Theology Professor Mary Catherine Hilkert delivers second game day series lecture on Saint Catherine of Siena
Since 1999, Europe has had no fewer than five patron saints. The most recent addition, Saint Catherine of Siena, was the subject of the latest Saturdays with the Saints lecture, delivered by Mary Catherine Hilkert, O.P., Professor of Systematic Theology.
As Hilkert noted, St. Catherine was named the first female Doctor of the Church in 1970, and she remains the only laywoman (a third order Dominican) with that title. Most famously, she worked towards Church unity throughout her life (1347-1380), especially through her negotiations with Pope Gregory XI to return to Rome from Avignon. The title of Hilkert’s talk, “Catherine of Siena as Woman of the World: ‘It is Silence that Kills the World,’” emphasized the saint’s dedication to proclaiming the truth boldly, in accordance with the lecture series’ theme this year.
To begin, Hilkert took her audience on a “tour of Siena … [to] situate Catherine in her own context.” She presented several photos of the Tuscan city, including a picture of Catherine’s family home, as well as artistic renditions of the saint herself. With these images, Hilkert described the plague, war, and conflict within the Church that pervaded 14th century Italy. When she identified Catherine Benincasa as one of 25 children in a prosperous family, the audience reacted with an audible murmur of amazement.
Hilkert proceeded to examine “three main things that empowered her to be a saint who spoke out.” The first, “a clear sense of vocation,” stood as the “root of her freedom,” for she recognized that it was God’s wisdom and power, not her own, that directed her life. According to Hilkert, this ability to, in the saint’s own words, be “drawn into the life of the God who is mad with love” led Catherine to dedicate her life to God, much like the first disciples. In addition, while a powerful example for women in particular, Hilkert affirmed that “her life and writings testify to the fact that the Spirit’s gifts don’t fall into neat categories distinguished by gender.”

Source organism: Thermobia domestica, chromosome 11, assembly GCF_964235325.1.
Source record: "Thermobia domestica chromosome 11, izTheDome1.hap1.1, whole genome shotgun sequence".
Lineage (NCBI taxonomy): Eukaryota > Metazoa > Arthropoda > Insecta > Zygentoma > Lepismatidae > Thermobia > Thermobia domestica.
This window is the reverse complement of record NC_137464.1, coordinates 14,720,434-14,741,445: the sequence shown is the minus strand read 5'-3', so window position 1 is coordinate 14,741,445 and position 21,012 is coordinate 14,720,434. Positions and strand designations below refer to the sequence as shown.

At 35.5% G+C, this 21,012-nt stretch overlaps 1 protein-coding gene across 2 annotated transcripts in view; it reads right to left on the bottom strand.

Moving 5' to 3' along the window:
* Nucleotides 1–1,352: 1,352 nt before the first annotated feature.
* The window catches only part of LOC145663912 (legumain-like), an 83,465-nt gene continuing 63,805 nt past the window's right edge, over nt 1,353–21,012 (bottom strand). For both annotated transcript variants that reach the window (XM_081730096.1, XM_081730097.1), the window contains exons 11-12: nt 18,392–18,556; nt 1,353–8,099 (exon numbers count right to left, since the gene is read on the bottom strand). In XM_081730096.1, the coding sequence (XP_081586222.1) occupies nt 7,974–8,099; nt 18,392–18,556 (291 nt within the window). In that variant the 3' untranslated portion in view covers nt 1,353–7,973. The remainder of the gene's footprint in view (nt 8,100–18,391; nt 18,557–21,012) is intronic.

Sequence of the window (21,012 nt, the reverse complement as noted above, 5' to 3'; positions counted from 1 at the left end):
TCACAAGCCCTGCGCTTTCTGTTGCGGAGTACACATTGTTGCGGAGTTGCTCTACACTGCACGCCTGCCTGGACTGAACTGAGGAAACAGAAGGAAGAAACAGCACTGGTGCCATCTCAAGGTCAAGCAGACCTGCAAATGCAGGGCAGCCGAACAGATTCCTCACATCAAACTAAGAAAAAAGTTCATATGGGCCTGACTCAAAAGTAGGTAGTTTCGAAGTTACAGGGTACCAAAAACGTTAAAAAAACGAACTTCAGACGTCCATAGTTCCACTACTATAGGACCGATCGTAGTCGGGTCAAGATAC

The second main topic of Hilkert’s talk focused on Catherine’s “particular gift for wisdom [and] charism for exhortation.” She recounted the saint’s boldness throughout her life, especially in her authoritative letters to Pope Gregory XI and negotiations with civil leaders. At the same time, she handled every encounter with affection and respect, never defying Church authorities. As Hilkert made clear, one of Catherine’s most admirable qualities was her ability to balance efforts for peace with bold outspokenness.
Hilkert’s third topic reflected on the saint’s “compassion that was rooted in her own share of the life of Christ crucified.” She proceeded to clarify that Catherine’s desire for suffering did not stem from masochism but penitential love. She also acknowledged that throughout history, people have had skewed perceptions of the “wisdom of the cross,” and even Catherine herself advocated endeavors, such as the Crusades, which people today should not necessarily emulate.
At the same time, Hilkert argued that while we must view parts of Catherine’s life with “reservation,” her example remains relevant today.
“Women from around the world today who recognize and oppose these false appropriations of the cross have raised their voices to speak of their own experiences of finding courage and power in identifying their struggles with the passion and death of Jesus,” Hilkert said.
“This radical fidelity in a world of sin comes much closer, I think, to Catherine’s exhortation to join one’s wounds with the wounds of Jesus,” she added.
Hilkert concluded by connecting Catherine’s suffering and fight for justice with people today who experience similar trials. “Like many faithful men and women around the globe,” she said, “this woman handed on wisdom in her living and in her dying,” making her a powerful example.
The next “Saturdays with the Saints” lecture will take place on September 26 in Geddes Hall. Lawrence S. Cunningham, Emeritus O’Brien Chair of Theology, will present “Thomas Merton: The Contemplative as Activist.”
Sophia Buono is a sophomore majoring in the Program of Liberal Studies and minoring in Education, Schooling, and Society. She lives on the fourth floor of her dorm, thus making her journey to do laundry in the basement quite a workout. If you have any tips on creative ways to carry laundry down four flights of stairs, contact Sophia at email@example.com.